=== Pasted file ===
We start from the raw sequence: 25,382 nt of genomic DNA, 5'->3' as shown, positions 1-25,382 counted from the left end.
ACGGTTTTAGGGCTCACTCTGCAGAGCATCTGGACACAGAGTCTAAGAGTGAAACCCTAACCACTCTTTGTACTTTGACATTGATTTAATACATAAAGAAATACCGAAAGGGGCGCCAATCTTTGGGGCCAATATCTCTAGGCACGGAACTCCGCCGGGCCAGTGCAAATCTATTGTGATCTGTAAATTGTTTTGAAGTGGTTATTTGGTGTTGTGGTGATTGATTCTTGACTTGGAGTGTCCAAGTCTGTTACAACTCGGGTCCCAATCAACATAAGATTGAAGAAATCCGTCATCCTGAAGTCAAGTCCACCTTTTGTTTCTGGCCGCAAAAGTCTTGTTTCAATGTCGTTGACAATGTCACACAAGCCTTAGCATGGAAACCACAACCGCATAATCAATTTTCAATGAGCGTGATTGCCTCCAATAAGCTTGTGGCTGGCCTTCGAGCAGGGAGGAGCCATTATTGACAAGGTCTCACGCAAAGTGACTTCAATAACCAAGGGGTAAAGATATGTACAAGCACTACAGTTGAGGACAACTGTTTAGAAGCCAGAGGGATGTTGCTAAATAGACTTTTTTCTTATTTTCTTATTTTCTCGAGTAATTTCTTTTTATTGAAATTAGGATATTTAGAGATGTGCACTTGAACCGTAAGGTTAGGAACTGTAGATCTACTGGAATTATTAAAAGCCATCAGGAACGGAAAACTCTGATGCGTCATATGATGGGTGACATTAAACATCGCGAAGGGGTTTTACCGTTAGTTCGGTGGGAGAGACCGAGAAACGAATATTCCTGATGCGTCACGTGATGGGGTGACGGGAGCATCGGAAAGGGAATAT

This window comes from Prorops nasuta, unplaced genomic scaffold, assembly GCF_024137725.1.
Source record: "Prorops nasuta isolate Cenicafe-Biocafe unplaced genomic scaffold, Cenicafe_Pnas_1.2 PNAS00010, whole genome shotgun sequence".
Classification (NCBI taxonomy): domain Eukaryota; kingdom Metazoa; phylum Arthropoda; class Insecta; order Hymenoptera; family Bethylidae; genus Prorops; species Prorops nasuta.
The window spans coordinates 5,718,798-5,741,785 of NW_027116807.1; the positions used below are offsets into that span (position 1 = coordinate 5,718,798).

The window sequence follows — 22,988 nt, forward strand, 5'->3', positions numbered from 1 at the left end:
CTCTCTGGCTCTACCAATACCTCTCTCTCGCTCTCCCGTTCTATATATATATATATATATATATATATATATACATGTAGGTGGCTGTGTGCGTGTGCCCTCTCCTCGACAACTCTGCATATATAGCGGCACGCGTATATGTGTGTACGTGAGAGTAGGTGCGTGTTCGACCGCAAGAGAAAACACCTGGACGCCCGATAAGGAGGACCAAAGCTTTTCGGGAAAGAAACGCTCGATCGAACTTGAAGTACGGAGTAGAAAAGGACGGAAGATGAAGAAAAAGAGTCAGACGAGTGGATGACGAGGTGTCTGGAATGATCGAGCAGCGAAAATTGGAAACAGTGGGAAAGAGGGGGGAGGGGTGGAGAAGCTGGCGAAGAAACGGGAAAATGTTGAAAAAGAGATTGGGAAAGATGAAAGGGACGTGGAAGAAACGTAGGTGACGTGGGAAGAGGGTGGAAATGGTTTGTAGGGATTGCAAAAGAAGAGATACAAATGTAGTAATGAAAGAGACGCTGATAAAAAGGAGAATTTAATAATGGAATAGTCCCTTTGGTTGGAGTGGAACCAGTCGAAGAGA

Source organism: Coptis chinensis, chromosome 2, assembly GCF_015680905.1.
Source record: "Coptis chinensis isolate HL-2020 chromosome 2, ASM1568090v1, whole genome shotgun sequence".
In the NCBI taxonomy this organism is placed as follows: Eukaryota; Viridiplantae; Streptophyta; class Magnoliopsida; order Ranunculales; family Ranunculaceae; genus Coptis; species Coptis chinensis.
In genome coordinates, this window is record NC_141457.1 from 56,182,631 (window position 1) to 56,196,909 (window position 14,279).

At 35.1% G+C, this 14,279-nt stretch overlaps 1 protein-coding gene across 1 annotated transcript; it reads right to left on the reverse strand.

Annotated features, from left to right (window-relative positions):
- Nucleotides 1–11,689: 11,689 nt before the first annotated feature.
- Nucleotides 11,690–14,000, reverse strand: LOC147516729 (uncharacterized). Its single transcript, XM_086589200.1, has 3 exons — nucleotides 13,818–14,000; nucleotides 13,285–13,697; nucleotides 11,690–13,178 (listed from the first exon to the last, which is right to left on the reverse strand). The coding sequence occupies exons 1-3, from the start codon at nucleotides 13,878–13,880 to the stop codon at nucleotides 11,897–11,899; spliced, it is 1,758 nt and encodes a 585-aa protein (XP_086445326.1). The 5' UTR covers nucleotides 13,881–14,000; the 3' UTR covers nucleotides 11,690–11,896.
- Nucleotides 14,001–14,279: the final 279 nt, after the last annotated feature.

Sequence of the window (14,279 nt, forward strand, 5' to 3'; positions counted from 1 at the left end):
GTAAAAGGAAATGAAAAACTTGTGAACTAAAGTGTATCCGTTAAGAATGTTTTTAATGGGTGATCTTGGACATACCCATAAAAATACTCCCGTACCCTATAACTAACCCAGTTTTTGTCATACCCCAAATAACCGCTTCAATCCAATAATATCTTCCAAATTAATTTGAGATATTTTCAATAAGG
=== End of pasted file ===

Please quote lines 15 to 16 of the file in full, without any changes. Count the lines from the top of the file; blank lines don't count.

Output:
- Nucleotides 1–11,689: 11,689 nt before the first annotated feature.
- Nucleotides 11,690–14,000, reverse strand: LOC147516729 (uncharacterized). Its single transcript, XM_086589200.1, has 3 exons — nucleotides 13,818–14,000; nucleotides 13,285–13,697; nucleotides 11,690–13,178 (listed from the first exon to the last, which is right to left on the reverse strand). The coding sequence occupies exons 1-3, from the start codon at nucleotides 13,878–13,880 to the stop codon at nucleotides 11,897–11,899; spliced, it is 1,758 nt and encodes a 585-aa protein (XP_086445326.1). The 5' UTR covers nucleotides 13,881–14,000; the 3' UTR covers nucleotides 11,690–11,896.